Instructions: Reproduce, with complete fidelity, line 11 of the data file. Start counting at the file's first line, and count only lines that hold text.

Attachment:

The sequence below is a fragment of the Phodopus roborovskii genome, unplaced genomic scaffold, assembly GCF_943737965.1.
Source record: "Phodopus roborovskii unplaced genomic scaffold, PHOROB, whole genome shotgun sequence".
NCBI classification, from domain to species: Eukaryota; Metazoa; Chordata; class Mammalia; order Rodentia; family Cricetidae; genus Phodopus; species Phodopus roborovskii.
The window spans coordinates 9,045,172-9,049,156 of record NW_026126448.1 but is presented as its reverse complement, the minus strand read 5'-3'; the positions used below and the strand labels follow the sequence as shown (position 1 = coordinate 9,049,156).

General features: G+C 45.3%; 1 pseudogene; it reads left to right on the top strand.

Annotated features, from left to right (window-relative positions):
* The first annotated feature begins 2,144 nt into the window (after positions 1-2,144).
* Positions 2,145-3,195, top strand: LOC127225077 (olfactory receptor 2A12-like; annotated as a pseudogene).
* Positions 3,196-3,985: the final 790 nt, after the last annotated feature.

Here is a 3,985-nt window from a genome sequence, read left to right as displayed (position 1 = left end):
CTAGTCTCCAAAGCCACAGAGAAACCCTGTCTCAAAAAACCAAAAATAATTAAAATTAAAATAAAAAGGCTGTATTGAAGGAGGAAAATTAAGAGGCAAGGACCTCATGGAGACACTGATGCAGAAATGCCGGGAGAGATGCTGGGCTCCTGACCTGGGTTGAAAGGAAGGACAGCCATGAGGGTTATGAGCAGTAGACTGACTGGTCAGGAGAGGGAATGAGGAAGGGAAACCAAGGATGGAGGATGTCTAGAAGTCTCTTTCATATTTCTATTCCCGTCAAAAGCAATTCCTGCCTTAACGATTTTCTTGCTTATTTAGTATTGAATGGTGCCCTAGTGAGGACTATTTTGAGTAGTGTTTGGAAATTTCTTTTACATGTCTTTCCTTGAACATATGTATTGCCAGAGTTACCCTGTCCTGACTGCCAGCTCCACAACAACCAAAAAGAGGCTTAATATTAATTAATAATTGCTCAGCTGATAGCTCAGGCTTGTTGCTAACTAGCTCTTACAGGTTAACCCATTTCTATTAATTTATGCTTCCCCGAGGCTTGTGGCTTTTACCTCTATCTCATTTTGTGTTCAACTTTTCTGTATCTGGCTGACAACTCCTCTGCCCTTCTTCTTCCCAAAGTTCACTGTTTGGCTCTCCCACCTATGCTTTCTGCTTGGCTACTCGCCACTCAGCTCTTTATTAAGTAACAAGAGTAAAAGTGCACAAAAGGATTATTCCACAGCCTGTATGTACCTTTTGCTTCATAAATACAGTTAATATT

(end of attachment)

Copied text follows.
CTAGTCTCCAAAGCCACAGAGAAACCCTGTCTCAAAAAACCAAAAATAATTAAAATTAAAATAAAAAGGCTGTATTGAAGGAGGAAAATTAAGAGGCAAGGACCTCATGGAGACACTGATGCAGAAATGCCGGGAGAGATGCTGGGCTCCTGACCTGGGTTGAAAGGAAGGACAGCCATGAGGGTTATGAGCAGTAGACTGACTGGTCAGGAGAGGGAATGAGGAAGGGAAACCAAGGATGGAGGATGTCTAGAAGTCTCTTTCATATTTCTATTCCCGTCAAAAGCAATTCCTGCCTTAACGATTTTCTTGCTTATTTAGTATTGAATGGTGCCCTAGTGAGGACTATTTTGAGTAGTGTTTGGAAATTTCTTTTACATGTCTTTCCTTGAACATATGTATTGCCAGAGTTACCCTGTCCTGACTGCCAGCTCCACAACAACCAAAAAGAGGCTTAATATTAATTAATAATTGCTCAGCTGATAGCTCAGGCTTGTTGCTAACTAGCTCTTACAGGTTAACCCATTTCTATTAATTTATGCTTCCCCGAGGCTTGTGGCTTTTACCTCTATCTCATTTTGTGTTCAACTTTTCTGTATCTGGCTGACAACTCCTCTGCCCTTCTTCTTCCCAAAGTTCACTGTTTGGCTCTCCCACCTATGCTTTCTGCTTGGCTACTCGCCACTCAGCTCTTTATTAAGTAACAAGAGTAAAAGTGCACAAAAGGATTATTCCACAGCCTGTATGTACCTTTTGCTTCATAAATACAGTTAATATT